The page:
1.       On a clean microscope slide place drop of water and a small drop of methylene

        2.        Using the blunt end of a toothpick, gently scrape off some of the epithelial tissue
                 that covers the inside of your cheek and stir the scraping in the drop of stain. Place
                 the used toothpick directly in a garbage can. Do NOT place it on the lab bench.

        3.        Place a cover slip over the preparation and examine under low and then high power.

        4.       On your slide you should find both single cells and groups of cells that are clustered
                 together. Locate the nucleus, plasmalemma (plasma membrane) and

A. Before applying the coverslip

      Add a drop of methylene blue to the specimen and then position coverslip as described for a

B. After applying the coverslip

Figure 4.4. Two methods of staining wet mounts.
                                                       4 - 17



Measure the diameter of a typical epithelial cell. How does it compare in size and shape to the plant
cells? What structures are lacking or are different than those you observed in the plant cells? What
structures are present in both the animal and the plants cells? Answer question 11 on the lab
assignment pages.



Using high power, make a detailed drawing of a clump of two or three epithelial cells from your
cheek. Label plasma membrane, cytoplasm, nucleus. Don’t forget a proper title, scale, etc.
Refer to page A-8 and 9 in the appendix of this lab manual for instructions for making proper


Permanent Slides

         Permanent slides are ones in which the specimen has been fixed or preserved and dehydrated
before being mounted on a slide using a drop of transparent permanent mounting medium.
Many tiny organisms can be mounted whole, that is without being cut into sections. In such a
case, the slide is termed a whole mount (w.m.) because the whole uncut specimen is on the slide.

          Often, entire organisms and pieces of tissue are too thick or opaque to be observed as whole
mounts. They must be "sectioned" or cut into thin slices. After fixation and dehydration the specimen
is infiltrated with a sectionable medium (paraffin or epoxy resins). The specimen and the hardened
medium are then cut into a block from which thin slices (l0 microns thick) are shaved. These sections
are then mounted on a glass microscope slide in a drop of transparent medium as before.

         Both whole mounts and sectioned specimens may be found as permanent slides in your slide
box. The label on the slide should tell you whether the material to be studied is a whole mount (w.m.)
or a cross section (c.s.; t.s.; x.s.) or longitudinal section (l.s.).


                                    * * * * * TASK 8 * * * * *
                                                        4 - 18


WHEN YOU ARE FINISHED with the microscope, prepare it to be put away. In putting a
microscope away, BE SURE that:

1.      The shortest objective lens is in line with the body tube.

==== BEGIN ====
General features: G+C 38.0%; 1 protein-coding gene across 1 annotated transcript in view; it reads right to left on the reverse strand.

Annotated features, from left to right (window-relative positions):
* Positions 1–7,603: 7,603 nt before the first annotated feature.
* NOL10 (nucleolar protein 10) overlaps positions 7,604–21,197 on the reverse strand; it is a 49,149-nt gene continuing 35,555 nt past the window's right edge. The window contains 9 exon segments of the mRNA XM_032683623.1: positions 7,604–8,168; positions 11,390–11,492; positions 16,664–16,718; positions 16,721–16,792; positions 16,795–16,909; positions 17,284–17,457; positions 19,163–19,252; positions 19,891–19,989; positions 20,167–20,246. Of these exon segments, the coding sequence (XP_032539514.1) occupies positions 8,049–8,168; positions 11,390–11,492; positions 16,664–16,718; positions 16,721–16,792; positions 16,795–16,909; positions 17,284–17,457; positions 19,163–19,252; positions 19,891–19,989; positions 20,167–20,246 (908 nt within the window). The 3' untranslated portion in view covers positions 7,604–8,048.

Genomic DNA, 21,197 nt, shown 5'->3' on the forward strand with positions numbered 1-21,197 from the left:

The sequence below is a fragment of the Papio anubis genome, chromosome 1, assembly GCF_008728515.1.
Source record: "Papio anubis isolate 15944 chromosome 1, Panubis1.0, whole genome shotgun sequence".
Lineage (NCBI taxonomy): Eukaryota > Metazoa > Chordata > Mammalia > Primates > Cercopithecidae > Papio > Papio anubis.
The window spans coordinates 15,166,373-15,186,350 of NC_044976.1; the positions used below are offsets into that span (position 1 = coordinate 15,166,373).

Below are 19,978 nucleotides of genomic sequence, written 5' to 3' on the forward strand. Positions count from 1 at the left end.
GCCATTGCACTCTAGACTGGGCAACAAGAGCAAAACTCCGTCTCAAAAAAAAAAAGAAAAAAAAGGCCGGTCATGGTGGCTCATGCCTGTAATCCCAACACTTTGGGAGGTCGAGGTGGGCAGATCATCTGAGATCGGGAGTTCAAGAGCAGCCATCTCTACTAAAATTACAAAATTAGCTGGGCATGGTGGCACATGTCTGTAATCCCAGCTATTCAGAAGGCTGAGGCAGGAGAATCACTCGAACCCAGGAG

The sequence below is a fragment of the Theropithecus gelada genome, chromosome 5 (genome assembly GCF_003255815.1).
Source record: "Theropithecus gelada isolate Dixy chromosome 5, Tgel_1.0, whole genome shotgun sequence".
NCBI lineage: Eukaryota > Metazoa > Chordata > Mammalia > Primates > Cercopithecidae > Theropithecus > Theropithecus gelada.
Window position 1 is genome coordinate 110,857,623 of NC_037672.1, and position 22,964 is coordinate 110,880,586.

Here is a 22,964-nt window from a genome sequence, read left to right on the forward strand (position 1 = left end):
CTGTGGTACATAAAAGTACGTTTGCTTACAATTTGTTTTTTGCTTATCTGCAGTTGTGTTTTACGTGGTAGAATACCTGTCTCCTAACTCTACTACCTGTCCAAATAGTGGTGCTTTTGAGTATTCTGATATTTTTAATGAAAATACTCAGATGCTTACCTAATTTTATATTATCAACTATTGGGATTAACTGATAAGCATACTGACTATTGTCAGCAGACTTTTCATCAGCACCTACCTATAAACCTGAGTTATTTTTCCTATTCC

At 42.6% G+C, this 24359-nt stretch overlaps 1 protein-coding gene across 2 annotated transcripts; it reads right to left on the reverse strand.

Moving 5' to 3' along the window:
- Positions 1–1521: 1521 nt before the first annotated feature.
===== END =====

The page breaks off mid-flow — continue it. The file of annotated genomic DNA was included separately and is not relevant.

2.      No slide is left on the stage.

3.       The microscope is clean - no water or dust on the stage or lenses. Make a routine habit of
cleaning both the lenses and the stage of your scope with lens tissue after each use. Boxes of lens
tissue and lens cleaner are stored in the cupboard of each lab bench. Remember to always use a liquid
with the tissue when you clean a lens.

4.      The stage is in a lowered position.

5.      The cord is coiled around the base to avoid entanglement in the cabinet. Make sure the cord is
not pinched under the condenser gears or under the bottom of the stage.



       When you are finished with your microscope, clean it and arrange it for storage. Have a
demonstrator check it and sign your assignment page.

                                                         4 - 19


1.    This student's microscope was properly set up.

                                          Demonstrator's signature_______________________

2.     A represents the letter e as it appears on your slide. In B print the letter e as it appears in your

                         A                                 B

3.      On the e you put in Figure 2B, draw a dotted circle to mark the area you observed under the
10x objective lens. Next draw a solid circle to mark the area you observed under the 40x objective

4.      Make a summary statement about the relationship between magnification and field of view.




5.    Objective lens              Diameter of Field

                 4x                       __________ mm

                 10x                      __________ mm

                 40x                      __________ mm
                                                       4 - 20
6.       If you were observing a live specimen under the 40x objective lens and it moved out of your
field of view, explain how could you find it again quickly and easily?




7.    On the crossed thread slide, which thread is in the middle? _________________________

8.    Diameter of thread:
                                        Ocular Units     Diameter

                4x objective            _________        _______

                10x                     _________        _______

9.    Elodea whole leaf:       length ______________

                             width ______________

                        number of layers ______________

ASSIGNMENT 7: Cell Measures:
10. Elodea cells: Typical midrib cell   - length __________

                                        - width ____________

                Typical blade cell       -length __________

                                        - width ____________

11.     Why did you observe chloroplasts only around the edges of the plant cells?



                                                      4 - 21
12. Cheek epithelial cell:      diameter ____________

13.     Compare and contrast the plant cells and the animal cells you observed.






11.     This student's microscope was cleaned and put away properly.

        Demonstrator's signature   __________________________________